What is this song quoting?
September 5, 2022 5:48 PM   Subscribe

I believe that the seven notes played by the violins at 2:08 in this recording are quoting a "stock" piece of Russian music that would have been known by a radio audience in the 1920s or 30s. But I don't know what piece it is and I can't find it! Can you help?

I believe this to be the case because my aunt sings a different parody Russian song from her summer camp in the 70s whose melody starts with that same phrase. Elsewhere in the linked piece the melody directly quotes the Volga Boat Song (of course) so I'm thinking something in that vein but I have searched to no avail. Appreciate any leads! Musipedia hasn't been helpful.
posted by goingonit to Media & Arts (9 answers total) 10 users marked this as a favorite
 
Best answer: Here's a clue -- and a lead! The tune is known among klezmer musicians and wedding celebrants as "Choson Kalleh Mazal Tov" (Oshkenozzish Yiddish), or חטן-כלה מזל תוב in Hebrew. It's celebratory, and often played right after the ceremony, often to joyous dancing. I'm a n00b with links, but even my crappy transliteration of the Yiddish should give you a leg up on searching for examples. I commend to you any recording of Dave Tarras.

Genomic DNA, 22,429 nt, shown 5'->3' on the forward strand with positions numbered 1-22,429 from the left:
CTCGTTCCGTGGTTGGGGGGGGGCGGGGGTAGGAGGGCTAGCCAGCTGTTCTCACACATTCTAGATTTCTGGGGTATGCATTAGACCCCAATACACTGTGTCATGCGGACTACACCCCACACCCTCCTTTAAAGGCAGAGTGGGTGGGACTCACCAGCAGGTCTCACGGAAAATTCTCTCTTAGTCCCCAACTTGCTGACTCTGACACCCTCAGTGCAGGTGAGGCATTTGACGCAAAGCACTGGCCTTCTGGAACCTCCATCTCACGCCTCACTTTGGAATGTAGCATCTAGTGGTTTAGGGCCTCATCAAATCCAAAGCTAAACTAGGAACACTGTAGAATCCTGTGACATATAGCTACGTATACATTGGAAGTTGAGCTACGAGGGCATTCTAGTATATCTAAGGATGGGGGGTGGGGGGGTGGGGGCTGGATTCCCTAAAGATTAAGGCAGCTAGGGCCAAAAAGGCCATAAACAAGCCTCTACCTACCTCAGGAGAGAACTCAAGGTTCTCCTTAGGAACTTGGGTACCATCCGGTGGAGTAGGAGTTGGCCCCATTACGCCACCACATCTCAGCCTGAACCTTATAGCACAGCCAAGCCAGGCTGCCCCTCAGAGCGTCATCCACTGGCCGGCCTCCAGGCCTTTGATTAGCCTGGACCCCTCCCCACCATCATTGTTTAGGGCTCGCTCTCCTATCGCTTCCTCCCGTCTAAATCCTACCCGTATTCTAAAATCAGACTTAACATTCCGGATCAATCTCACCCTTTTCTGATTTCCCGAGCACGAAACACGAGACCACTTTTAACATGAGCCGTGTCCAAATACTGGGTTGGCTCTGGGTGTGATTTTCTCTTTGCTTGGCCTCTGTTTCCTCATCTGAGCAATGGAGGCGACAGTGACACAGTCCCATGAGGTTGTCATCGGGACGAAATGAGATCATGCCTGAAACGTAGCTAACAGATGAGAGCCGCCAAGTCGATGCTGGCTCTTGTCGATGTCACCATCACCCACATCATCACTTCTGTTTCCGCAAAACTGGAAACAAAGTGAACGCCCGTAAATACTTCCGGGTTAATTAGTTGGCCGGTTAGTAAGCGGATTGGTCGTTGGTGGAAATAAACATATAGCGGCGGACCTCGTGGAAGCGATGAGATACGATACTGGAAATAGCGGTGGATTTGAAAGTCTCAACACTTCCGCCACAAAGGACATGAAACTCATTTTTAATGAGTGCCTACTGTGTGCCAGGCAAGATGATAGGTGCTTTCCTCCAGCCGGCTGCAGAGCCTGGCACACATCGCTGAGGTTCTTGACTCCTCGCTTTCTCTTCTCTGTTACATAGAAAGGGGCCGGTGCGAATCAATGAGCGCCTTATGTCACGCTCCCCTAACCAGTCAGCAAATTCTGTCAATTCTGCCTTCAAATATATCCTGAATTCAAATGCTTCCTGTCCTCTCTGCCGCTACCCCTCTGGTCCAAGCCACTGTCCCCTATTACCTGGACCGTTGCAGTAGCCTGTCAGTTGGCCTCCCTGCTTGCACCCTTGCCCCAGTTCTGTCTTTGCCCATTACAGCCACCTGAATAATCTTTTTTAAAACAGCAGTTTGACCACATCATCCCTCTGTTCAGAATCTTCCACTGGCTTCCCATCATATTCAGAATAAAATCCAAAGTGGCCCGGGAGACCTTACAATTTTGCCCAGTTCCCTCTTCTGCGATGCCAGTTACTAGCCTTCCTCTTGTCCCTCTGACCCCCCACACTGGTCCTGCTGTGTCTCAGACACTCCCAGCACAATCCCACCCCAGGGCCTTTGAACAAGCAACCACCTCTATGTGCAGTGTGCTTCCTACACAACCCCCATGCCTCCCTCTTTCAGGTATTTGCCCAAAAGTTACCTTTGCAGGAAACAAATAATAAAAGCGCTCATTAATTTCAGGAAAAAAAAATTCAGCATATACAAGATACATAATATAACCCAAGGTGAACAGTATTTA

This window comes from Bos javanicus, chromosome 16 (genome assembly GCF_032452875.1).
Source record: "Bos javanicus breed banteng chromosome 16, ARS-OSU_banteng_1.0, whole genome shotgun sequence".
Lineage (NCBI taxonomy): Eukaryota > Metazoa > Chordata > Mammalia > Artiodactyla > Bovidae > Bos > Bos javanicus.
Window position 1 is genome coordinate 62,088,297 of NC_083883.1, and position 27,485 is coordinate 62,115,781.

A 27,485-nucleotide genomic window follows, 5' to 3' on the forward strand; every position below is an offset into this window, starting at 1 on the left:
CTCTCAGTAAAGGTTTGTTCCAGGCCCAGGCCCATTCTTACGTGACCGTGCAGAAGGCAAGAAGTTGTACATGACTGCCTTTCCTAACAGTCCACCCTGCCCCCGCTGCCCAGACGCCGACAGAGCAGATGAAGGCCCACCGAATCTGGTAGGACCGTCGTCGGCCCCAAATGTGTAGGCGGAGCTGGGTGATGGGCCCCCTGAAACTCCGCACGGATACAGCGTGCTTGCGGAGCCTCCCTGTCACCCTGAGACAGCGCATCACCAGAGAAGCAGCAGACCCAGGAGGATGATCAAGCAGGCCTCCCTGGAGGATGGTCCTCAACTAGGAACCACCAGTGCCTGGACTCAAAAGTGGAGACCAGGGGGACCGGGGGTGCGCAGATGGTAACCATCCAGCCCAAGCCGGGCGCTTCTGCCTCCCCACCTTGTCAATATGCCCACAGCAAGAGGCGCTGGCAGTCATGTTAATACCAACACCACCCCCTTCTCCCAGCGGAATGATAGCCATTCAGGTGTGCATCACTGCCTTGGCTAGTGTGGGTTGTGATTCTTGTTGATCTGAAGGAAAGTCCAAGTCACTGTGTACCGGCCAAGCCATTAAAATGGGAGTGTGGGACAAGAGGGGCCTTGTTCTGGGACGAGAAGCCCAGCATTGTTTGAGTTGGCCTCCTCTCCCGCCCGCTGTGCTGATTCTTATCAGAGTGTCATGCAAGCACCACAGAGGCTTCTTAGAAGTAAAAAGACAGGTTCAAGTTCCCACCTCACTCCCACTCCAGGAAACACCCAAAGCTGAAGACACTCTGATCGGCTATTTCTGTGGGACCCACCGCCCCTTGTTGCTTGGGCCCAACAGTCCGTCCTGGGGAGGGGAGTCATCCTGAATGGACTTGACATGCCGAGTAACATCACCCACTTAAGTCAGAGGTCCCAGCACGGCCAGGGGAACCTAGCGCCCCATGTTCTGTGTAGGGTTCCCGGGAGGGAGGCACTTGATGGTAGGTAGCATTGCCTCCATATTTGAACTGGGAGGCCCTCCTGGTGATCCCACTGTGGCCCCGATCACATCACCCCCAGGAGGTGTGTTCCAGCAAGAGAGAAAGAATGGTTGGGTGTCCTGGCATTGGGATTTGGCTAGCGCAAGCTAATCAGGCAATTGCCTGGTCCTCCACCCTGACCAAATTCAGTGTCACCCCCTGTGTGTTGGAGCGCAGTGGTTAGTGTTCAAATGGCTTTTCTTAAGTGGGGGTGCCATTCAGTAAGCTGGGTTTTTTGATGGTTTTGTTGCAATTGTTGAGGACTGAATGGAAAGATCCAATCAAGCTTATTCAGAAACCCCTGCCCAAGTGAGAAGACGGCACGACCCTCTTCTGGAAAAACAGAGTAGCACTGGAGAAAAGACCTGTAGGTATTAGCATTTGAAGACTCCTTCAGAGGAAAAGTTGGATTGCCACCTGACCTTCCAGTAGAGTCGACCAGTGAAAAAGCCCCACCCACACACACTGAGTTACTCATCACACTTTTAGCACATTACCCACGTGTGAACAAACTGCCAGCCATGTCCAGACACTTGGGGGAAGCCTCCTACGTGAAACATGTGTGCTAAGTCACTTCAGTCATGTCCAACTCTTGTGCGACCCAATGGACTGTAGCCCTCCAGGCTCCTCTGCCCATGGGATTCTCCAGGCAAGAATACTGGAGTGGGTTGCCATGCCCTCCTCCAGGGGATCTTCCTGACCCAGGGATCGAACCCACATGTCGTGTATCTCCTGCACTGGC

As to why it's quoted there, haven't a clue. But it would have been very well known among musicians in the 20's and 30's. Which raises another question, of course: Where does it come from? And what was that Russian parody about? Inquiring minds, etc..
Have fun going down this musical rabbit-hole!
posted by Citizen Cane Juice at 6:49 PM on September 5 [3 favorites]


Response by poster: That's it all right -- thanks! Indeed, with the klezmer instrumentation it's very familiar but I wasn't expecting that at all given the context.

I recommend listening to the whole recording -- this was a song introduced to me decades ago by my extended family. It turns out that there is a whole genre of Russian-emigre-parody songs that were initially written in the twenties for the vaudeville circuit and then repopularized and added to by folk-revivalists in the '60s. Certainly by that point the emigre nostalgia and shtetl nostalgia had blended into a single soup of "Russia stuff" -- you have like the Limeliters doing "Those Were the Days" in the same set as "Rumania, Rumania" -- but I would have thought that in 1937 the two would still be pretty separate. The narrator of "I Played Fiddle for the Czar" was after all a marquis ("but what's a marquis over here? A sign on a theatre!") and so clearly a gentile.

This is all of course separate from the origins of Chosson Kallah Mazel Tov which could absolutely come from a Russian folk song original!

My next step is probably this monograph on the topic of Russian emigre music in New York.